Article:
Treating Wi-Fi As A Platform
By Mike Masnick, Tue Sep 14 23:15:00 GMT 2004

If Wi-Fi wants remain viable, maybe it's time that developers started treating it more like a platform, rather than just a connecting technology.

When talking to executives at companies in the wireless broadband space, the answers always get political when the discussion eventually comes around to questions concerning Wi-Fi's future. Wi-Fi has been a great technology; a path blazer that showed the world just what wireless broadband (and open spectrum) could do. However, the challenges are coming from both above (WiMAX, 3G and other wide area wireless broadband technologies) and below (Zigbee, UWB and other local area technologies). This doesn't mean, as some have claimed, that Wi-Fi is on the way out. All of those other technologies have large hurdles to overcome, but assuming that they do move forward, the answers aren't entirely clear as to where Wi-Fi will fit in.

Usually, people say something along the lines of "Wi-Fi will have its place." They'll say things suggesting that WiMAX will initially be used mostly for backhaul, and Wi-Fi will do a much better job for covering small areas. Eventually, though, many of these technical limitations on the other technologies will go away -- at which point it's not entirely clear where Wi-Fi fits. In fact, with Broadcom announcing some unexpected flatness in sales, some are pointing out that Wi-Fi may have stalled.

Whether or not the market really has stalled, Dana Blankenhorn does point out one way to put a bit of life back into Wi-Fi, and perhaps enough to help it find that "place" in the middle where it fits. Instead of just viewing Wi-Fi as a wireless networking technology, he suggests, it's time to view it as a "platform." That means designing specific applications to make better use of what Wi-Fi lets people do. Instead of just designing applications for the Internet, which can also be used via Wi-Fi, maybe we need more applications that are designed specifically with Wi-Fi in mind.

Some are already working on such applications. For example, there are positioning systems that are designed for Wi-Fi networks. Also, last week at DEMOmobile 2004, OnAir Entertainment launched an offering that would offer TV over Wi-Fi at hotspots while ViewSonic launched its own wireless gateway that really tries to push Wi-Fi to the next level by combining it with a storage server, simple interface and an easy connection to computers or TVs (add in some TiVo-like features and it's the home entertainment server so many have spoken about in the past). These are just a few small examples (which may not be successful), but it shows that at least a few companies are looking for ways to make Wi-Fi more useful, rather than just creating general Internet applications that will also work on Wi-Fi networks.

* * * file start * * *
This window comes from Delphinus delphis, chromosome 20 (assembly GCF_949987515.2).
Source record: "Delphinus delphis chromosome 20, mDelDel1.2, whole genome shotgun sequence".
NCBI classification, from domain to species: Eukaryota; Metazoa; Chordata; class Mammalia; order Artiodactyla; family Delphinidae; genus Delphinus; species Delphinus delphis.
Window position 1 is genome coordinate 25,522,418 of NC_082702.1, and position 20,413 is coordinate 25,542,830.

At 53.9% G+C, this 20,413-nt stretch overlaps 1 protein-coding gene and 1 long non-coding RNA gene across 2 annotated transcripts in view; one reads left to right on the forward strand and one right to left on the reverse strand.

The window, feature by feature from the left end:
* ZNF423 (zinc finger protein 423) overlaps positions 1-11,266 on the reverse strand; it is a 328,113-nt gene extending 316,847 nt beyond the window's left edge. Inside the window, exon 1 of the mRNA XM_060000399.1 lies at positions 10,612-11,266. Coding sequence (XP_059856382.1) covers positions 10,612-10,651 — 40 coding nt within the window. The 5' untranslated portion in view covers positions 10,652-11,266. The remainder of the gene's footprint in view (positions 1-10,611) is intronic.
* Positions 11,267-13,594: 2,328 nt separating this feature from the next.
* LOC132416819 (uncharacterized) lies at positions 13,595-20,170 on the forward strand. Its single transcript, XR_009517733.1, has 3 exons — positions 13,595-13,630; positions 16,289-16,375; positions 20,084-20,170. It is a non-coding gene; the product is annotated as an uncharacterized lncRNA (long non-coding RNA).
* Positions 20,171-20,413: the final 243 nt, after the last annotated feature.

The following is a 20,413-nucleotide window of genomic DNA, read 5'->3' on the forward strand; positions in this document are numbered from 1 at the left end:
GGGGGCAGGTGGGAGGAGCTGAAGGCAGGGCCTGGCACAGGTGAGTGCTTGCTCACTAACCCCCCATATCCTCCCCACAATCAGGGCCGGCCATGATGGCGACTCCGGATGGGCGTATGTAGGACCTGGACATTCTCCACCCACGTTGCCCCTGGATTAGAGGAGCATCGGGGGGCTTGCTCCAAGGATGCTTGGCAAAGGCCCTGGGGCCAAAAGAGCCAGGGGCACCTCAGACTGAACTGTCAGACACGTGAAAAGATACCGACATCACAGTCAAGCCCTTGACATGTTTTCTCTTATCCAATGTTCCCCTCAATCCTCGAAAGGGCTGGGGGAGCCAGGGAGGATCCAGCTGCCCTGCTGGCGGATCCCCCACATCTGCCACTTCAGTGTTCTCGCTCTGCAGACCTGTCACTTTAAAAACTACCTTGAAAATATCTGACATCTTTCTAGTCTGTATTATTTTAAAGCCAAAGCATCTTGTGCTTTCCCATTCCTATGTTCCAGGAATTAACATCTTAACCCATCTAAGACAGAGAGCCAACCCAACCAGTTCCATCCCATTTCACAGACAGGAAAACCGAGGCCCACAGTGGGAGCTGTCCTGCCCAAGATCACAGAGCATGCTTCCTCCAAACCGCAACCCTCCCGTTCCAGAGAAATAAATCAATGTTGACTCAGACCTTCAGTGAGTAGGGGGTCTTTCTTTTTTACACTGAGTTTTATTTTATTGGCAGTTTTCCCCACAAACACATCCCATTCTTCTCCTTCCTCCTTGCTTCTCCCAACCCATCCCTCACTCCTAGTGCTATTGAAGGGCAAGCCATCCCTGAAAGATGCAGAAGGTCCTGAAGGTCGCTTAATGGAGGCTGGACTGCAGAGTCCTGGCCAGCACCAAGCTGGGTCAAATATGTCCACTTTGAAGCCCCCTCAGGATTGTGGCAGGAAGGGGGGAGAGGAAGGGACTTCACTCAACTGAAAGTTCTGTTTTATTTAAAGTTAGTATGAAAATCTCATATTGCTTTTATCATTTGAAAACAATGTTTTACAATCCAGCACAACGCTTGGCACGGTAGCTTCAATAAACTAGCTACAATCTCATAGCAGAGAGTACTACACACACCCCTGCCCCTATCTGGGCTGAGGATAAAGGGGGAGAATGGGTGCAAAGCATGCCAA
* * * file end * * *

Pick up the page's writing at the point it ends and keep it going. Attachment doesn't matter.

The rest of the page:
One of the things that surprised early adopters of Wi-Fi in the office environment was that it had unintended consequences. Instead of just making it easier to connect to the Internet without having to lay ethernet, it changed the way meetings happened, since (for the first time) everyone had access to all their own data, the corporate intranet, and the wider Internet during the meeting itself. The power of Wi-Fi isn't just in cutting the wires, but in enabling entirely new ways of doing things that could not have been done before. For Wi-Fi to remain relevant long-term, it needs applications and services that help enable new ways of doing things that simply couldn't be done before. It needs developers who view Wi-Fi as doing more than just expanding access to the Internet, but as a platform of its own.